Another Chinese banking powerhouse has also set up a Portuguese-speaking team at its Macau branch in order to better provide better banking services for savings, loans, settlement, clearing and trade finance to customers in Sino-Luso trade.
Also, in September of this year, IPIM allowed the opening of offshores related to trade and services between Portuguese-speaking countries and mainland China, in an effort to attract investors expecting to choose Macau as a stepping stone for products and services trade.
However, cooperation in the China-MSAR-PLP axis is not just solely focused on export and import trade.
There are several examples of local companies adding an essential element of Portuguese language knowledge and networking that can make the difference to the powerful Chinese state-owned companies in finding deals for developing much needed infrastructure in some Lusophone countries.
A local construction company has achieved several projects in Mozambique and East Timor in the last three years, having signed an agreement to build 35,000 housing units in the African Lusophone country, in partnership with Chinese state-owned construction companies, and is currently undergoing the viability study to develop a thermal station in the same African country.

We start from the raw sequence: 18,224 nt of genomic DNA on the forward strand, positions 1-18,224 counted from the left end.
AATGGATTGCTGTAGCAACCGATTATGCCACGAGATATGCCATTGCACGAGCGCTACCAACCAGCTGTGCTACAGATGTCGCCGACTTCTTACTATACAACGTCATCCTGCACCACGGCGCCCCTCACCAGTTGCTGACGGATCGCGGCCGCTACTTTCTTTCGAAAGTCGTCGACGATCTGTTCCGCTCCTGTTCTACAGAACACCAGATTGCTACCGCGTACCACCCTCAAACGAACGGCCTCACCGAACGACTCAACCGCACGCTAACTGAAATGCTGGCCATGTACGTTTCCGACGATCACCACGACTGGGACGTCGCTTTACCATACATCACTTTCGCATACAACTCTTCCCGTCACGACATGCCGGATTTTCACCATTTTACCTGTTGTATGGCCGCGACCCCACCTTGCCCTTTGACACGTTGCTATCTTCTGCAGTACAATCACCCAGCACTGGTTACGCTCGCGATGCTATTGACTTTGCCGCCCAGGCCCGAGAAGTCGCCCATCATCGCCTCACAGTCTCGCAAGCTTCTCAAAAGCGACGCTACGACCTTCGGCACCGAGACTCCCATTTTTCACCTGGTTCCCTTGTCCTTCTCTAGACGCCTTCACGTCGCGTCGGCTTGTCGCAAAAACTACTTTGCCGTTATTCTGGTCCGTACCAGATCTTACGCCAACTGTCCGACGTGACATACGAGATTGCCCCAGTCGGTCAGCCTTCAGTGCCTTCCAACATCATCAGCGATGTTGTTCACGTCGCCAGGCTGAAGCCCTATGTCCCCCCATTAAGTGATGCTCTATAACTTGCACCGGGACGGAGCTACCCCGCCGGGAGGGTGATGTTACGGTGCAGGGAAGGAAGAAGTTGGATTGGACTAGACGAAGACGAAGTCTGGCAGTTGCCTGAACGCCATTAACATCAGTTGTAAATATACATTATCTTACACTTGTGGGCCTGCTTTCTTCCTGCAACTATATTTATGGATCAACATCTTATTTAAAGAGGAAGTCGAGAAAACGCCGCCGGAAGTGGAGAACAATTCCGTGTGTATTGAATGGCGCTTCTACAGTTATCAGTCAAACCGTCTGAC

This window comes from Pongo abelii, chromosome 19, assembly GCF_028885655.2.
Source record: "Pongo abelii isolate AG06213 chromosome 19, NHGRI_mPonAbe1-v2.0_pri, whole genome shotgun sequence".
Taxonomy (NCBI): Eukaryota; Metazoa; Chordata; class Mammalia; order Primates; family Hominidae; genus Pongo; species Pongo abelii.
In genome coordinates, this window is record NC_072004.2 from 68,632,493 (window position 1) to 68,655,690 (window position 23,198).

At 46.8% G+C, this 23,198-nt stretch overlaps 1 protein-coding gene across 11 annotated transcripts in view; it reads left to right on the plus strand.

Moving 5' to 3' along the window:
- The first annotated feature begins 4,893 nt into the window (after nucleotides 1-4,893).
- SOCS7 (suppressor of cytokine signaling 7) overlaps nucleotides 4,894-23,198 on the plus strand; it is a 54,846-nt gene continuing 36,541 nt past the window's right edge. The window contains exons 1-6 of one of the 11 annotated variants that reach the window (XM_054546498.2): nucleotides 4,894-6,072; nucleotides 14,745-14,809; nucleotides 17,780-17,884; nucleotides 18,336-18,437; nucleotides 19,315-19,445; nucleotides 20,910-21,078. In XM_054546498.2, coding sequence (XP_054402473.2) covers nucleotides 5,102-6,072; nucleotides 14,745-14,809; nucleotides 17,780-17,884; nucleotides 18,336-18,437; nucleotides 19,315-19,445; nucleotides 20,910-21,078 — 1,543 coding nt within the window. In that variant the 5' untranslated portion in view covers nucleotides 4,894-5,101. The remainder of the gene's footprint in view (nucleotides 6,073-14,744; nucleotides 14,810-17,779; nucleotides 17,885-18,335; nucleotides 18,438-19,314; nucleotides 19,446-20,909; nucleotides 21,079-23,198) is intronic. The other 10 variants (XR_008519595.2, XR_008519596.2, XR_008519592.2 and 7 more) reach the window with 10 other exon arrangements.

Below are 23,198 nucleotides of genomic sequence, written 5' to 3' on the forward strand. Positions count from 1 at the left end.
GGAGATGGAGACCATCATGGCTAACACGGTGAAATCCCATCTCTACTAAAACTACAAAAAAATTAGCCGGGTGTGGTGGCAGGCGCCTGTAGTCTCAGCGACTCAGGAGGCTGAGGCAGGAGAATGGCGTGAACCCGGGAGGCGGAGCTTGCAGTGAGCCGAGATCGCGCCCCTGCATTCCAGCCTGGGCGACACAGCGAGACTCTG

Another local finance and law consultancy service company also made use of its members Portuguese language and law knowledge to intermediate a fishing project between East Timor and the Chinese province of Zhejiang.
Meanwhile, it seems the establishment of a long awaited export credit insurance system in the city will finally allow local import-export companies to cover some of the risk of dealing overseas.
It’s elements like this that assure Macau will continue to help Chinese business expand and continue to new worlds, a role it has played ever since Portuguese traders were first allowed to carry out trading activities in the city in 1535.